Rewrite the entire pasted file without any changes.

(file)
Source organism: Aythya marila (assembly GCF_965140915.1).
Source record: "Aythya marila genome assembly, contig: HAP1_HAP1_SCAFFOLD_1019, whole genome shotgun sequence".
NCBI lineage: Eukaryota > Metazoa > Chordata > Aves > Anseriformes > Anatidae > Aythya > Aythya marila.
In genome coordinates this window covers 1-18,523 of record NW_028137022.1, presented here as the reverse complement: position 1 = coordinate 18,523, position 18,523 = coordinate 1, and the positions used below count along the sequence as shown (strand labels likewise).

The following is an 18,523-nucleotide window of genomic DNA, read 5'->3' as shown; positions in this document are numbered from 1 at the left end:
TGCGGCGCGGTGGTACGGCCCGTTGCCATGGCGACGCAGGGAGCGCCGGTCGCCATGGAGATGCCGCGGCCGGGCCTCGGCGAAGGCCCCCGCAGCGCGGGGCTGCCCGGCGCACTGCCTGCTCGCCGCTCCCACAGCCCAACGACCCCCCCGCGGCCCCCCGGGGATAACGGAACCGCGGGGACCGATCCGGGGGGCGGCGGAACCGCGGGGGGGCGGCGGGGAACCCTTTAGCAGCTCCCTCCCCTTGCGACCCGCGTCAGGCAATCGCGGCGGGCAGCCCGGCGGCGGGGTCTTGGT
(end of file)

Source organism: Aythya marila (assembly GCF_965140915.1).
Source record: "Aythya marila genome assembly, contig: HAP1_HAP1_SCAFFOLD_1019, whole genome shotgun sequence".
NCBI lineage: Eukaryota > Metazoa > Chordata > Aves > Anseriformes > Anatidae > Aythya > Aythya marila.
In genome coordinates this window covers 1-18,523 of record NW_028137022.1, presented here as the reverse complement: position 1 = coordinate 18,523, position 18,523 = coordinate 1, and the positions used below count along the sequence as shown (strand labels likewise).

The following is an 18,523-nucleotide window of genomic DNA, read 5'->3' as shown; positions in this document are numbered from 1 at the left end:
TGCGGCGCGGTGGTACGGCCCGTTGCCATGGCGACGCAGGGAGCGCCGGTCGCCATGGAGATGCCGCGGCCGGGCCTCGGCGAAGGCCCCCGCAGCGCGGGGCTGCCCGGCGCACTGCCTGCTCGCCGCTCCCACAGCCCAACGACCCCCCCGCGGCCCCCCGGGGATAACGGAACCGCGGGGACCGATCCGGGGGGCGGCGGAACCGCGGGGGGGCGGCGGGGAACCCTTTAGCAGCTCCCTCCCCTTGCGACCCGCGTCAGGCAATCGCGGCGGGCAGCCCGGCGGCGGGGTCTTGGT